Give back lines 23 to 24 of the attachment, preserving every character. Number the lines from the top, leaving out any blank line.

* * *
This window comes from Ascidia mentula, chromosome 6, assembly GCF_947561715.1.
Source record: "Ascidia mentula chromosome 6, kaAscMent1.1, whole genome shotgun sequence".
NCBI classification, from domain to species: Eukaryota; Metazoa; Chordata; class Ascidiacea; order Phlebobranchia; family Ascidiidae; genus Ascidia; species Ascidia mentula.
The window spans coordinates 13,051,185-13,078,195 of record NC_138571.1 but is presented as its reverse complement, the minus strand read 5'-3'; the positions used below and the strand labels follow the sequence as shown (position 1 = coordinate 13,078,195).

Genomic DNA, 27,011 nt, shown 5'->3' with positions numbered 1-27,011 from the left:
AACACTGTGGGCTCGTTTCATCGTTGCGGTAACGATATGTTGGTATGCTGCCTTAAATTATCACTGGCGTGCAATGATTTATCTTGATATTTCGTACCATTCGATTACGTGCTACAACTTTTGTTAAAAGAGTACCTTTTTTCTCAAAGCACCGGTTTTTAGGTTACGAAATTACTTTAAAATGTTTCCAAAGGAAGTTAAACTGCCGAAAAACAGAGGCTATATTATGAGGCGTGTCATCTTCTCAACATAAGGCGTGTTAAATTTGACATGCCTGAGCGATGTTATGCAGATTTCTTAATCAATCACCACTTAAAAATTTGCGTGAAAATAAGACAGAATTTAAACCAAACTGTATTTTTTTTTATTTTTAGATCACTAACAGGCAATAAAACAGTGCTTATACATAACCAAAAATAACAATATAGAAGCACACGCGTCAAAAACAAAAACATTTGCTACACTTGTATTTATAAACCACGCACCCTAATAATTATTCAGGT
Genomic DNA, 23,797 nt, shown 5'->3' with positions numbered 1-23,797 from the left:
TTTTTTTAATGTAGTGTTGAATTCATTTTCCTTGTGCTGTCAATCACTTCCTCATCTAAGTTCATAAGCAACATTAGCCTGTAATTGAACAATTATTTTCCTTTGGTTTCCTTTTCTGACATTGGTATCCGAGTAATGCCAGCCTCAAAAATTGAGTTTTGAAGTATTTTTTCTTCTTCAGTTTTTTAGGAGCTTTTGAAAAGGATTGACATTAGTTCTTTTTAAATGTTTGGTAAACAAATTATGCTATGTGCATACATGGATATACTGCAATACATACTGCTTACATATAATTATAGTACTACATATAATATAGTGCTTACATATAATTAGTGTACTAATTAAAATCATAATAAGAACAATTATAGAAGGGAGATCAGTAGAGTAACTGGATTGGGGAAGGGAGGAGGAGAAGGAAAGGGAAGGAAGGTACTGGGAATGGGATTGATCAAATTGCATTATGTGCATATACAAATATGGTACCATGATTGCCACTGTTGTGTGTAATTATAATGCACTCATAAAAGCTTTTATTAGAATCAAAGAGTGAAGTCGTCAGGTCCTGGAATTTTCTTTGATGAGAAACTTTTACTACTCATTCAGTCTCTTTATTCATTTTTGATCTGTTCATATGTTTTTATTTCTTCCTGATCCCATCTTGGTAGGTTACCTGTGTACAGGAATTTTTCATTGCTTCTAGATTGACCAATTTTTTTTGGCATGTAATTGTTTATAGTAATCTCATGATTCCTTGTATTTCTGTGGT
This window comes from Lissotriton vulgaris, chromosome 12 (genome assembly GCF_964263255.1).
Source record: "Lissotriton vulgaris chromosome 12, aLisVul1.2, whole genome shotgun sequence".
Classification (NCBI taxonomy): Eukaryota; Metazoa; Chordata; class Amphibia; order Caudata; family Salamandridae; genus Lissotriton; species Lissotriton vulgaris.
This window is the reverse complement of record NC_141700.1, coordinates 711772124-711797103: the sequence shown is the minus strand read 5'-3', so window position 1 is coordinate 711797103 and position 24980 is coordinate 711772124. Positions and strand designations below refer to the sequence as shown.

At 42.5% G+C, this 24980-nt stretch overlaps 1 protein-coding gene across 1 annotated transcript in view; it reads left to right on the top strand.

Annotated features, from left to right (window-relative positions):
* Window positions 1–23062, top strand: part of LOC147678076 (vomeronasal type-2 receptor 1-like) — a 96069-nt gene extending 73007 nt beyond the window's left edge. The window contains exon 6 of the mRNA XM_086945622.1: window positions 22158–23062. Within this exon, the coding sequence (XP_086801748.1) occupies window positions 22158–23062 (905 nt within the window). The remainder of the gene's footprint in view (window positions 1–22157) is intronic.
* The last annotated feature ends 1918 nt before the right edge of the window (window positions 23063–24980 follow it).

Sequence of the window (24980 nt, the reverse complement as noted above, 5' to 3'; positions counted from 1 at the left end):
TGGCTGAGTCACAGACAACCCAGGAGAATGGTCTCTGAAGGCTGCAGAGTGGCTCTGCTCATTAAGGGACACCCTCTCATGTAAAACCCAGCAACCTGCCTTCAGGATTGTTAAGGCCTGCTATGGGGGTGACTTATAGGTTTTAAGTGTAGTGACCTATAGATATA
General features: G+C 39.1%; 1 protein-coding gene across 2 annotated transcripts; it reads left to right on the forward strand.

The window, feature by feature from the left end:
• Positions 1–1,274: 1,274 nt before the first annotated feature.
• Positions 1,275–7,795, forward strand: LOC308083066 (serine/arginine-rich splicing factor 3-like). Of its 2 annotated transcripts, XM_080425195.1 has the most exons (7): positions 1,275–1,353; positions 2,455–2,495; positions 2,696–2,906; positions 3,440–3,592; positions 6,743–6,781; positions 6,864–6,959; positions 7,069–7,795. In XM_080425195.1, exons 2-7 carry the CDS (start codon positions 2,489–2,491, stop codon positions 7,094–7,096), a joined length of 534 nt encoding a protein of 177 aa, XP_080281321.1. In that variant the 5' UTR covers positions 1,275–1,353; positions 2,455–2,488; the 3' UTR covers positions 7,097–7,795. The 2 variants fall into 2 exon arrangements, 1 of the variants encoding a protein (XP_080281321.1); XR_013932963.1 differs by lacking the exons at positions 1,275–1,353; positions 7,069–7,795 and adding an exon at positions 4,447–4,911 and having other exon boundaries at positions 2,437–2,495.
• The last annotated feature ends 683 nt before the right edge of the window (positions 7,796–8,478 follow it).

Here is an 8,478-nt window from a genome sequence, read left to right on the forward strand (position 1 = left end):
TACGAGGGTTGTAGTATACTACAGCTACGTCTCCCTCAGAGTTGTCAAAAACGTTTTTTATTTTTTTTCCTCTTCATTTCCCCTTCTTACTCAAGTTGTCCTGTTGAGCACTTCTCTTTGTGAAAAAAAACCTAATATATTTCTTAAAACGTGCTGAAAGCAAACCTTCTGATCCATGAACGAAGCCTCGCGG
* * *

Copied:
• The last annotated feature ends 683 nt before the right edge of the window (positions 7,796–8,478 follow it).

Here is an 8,478-nt window from a genome sequence, read left to right on the forward strand (position 1 = left end):